Alexander Frater

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Alexander Russell Frater (born Port Vila, New Hebrides, 3 January 1937) is a British-Australian travel writer and journalist.[1]

Alexander Frater
BornAlexander Russell Frater
March 1 or January 3, 1937 (age 80)
Port Vila, New Hebrides
OccupationWriter and journalist
NationalityBritish and Australian[2]
EducationScotch College, Melbourne
Alma materUniversity of Melbourne
Notable awardsNumerous, listed below left
SpouseMarlis (d. 2011)
Children2

Early life[edit]

Frater was born in a small mission hospital in Port Vila in the middle of a monsoon.[3] His father, a doctor, would later teach him how to observe and analyse weather.[4] In 1946 the family moved to Suva, Fiji, where Frater Sr. became Professor at the Central Medical School.[5]

After primary school Frater was sent to Scotch College in Melbourne, and then attended the University of Melbourne as an undergraduate. He married Marlis in 1962 after moving to the UK to pursue a career as a journalist, with further study at Durham University and the University of Perugia. From 1960-1962 Frater competed for Durham University Boat Club.[6] He has 2 children.[7] Frater lives in London but frequently travels.[8]

Career[edit]

Once in England Frater began submitting pieces to Punch and was eventually offered a staff job.[9] He later became a contracted writer for The New Yorker and then chief travel correspondent for The Observer newspaper.[10] In between these jobs Frater spent one year as a staff writer for The Daily Telegraph from 1966-1967.[11]

During his time writing for The New Yorker he produced a number of stories about an idyllic, imaginary Pacific island he called Tofua. Later he was informed by a fact-checker that such an island really existed in Tonga, which went on to form the basis for his book, Tales from the Torrid.[12] While working at The Observer he was twice commended in the British Press Awards, and in 1990 won Travel Writer of the Year.[13]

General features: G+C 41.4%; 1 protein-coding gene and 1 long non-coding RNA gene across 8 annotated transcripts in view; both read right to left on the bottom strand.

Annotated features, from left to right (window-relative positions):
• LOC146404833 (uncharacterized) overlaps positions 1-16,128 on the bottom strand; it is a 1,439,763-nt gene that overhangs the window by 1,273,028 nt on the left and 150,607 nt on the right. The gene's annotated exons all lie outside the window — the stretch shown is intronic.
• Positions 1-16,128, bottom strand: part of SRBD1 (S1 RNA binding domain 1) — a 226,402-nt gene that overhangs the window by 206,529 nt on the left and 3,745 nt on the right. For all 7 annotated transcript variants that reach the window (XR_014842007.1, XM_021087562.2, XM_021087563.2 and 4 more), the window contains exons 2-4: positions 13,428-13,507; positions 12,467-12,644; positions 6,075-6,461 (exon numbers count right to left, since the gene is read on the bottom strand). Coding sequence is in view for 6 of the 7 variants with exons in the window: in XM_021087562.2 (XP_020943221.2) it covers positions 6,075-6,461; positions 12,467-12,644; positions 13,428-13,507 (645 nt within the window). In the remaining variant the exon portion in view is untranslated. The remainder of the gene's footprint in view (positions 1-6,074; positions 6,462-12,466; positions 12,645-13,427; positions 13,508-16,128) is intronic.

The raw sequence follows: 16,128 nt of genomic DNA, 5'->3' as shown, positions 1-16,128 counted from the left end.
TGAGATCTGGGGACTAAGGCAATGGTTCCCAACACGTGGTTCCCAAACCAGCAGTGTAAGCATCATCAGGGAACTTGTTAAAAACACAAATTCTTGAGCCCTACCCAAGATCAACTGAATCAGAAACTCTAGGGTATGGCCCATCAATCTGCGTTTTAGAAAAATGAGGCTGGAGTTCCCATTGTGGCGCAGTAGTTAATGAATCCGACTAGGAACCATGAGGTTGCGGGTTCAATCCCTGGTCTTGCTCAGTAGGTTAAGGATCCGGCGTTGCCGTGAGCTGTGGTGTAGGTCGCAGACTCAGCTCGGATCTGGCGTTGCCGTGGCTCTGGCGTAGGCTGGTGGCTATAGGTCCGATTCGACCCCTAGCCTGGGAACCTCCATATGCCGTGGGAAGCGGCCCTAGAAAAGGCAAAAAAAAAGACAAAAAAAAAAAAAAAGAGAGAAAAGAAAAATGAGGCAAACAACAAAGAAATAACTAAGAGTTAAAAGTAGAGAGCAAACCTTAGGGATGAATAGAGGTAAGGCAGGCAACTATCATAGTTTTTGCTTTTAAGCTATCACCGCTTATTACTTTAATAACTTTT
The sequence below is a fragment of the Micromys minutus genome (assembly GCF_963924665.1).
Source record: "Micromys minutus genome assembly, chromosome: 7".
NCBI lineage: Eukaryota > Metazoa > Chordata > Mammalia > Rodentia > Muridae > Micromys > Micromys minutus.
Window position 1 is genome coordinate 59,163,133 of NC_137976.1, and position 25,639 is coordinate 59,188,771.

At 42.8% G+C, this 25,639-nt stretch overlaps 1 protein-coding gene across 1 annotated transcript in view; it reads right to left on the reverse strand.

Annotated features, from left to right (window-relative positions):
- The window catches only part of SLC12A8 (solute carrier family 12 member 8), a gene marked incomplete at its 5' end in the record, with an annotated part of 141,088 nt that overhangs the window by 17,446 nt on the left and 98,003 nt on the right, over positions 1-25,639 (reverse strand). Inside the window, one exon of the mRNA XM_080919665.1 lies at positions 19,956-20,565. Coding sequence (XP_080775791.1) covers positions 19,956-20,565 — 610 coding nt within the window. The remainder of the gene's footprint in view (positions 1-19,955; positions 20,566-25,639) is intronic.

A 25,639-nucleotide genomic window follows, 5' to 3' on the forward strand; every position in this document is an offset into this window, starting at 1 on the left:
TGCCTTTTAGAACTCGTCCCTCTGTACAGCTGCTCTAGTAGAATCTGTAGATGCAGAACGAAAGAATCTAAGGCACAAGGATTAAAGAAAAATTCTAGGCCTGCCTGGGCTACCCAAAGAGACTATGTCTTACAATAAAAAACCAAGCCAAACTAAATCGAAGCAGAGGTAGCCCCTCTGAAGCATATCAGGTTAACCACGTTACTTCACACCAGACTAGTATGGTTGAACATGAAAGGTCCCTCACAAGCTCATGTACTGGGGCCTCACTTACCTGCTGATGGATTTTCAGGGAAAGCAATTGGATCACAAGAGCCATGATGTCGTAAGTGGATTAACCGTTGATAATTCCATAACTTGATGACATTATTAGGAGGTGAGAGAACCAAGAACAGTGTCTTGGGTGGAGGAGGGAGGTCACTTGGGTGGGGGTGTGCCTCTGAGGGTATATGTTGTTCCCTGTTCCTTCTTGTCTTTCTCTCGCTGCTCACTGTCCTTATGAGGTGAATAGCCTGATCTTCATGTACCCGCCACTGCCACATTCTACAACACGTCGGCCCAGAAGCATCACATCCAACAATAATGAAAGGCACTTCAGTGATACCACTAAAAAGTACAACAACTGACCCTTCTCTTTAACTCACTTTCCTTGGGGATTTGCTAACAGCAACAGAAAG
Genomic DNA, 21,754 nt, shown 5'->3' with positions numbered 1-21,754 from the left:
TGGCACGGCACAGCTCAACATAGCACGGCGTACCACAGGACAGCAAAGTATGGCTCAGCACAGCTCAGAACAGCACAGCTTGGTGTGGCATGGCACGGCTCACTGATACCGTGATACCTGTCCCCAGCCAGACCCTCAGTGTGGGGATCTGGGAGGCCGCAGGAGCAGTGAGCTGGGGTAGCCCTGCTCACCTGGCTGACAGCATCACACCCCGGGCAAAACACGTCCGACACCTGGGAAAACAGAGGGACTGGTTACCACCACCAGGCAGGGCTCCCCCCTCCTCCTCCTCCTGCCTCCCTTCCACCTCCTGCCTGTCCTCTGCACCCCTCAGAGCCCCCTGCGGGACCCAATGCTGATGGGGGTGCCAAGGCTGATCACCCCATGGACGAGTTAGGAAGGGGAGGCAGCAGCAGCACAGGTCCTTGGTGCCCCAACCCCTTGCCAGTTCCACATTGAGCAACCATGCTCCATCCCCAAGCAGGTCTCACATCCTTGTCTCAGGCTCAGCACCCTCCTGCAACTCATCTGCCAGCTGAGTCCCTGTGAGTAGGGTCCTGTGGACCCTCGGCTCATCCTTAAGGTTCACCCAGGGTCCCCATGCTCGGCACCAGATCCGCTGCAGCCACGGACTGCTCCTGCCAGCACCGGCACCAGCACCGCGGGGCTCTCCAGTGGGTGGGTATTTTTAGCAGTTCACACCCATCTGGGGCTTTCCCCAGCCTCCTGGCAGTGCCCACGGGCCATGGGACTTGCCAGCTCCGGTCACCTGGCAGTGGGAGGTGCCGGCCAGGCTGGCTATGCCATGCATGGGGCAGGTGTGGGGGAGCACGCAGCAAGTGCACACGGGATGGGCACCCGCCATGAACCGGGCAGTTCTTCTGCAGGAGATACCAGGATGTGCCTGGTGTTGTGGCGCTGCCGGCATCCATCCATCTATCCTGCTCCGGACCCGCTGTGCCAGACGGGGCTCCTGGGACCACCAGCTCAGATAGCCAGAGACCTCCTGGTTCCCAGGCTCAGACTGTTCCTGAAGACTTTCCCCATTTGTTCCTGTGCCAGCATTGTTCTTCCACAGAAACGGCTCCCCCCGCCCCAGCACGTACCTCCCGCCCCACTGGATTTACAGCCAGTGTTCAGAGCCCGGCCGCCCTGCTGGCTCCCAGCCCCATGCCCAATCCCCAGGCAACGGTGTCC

Frater took a short break from journalism to write Beyond the Blue Horizon (1984). He attempted to recreate the journey made in the Imperial Airways 'Eastbound Empire' service - the world's longest and most adventurous scheduled air route.[14] Chasing the Monsoon (1990) sees Frater follow the Monsoon in India. As a child his curiosity about India, and particularly its monsoon season, was sparked by his father - who often told stories about the country.[15]

His latest book to date, published in 2008, is The Balloon Factory. It focuses on the pioneers of aviation based at The Balloon Factory in Farnborough.[16]

Television[edit]

Frater made several television documentaries, but admits in Tales from the Torrid Zone that his career in front of a camera was destined to be short lived.

A BBC and ABC Discovery Series documentary recreating Africa's flying boat journeys from Cairo to Mozambique was filmed in difficult conditions in 1989 aboard a Catalina flying boat. The programme aired in 1990 entitled The Last African Flying boat[17][18]

Monsoon (BBC), about India's monsoonal rainfall event, aired in 1991.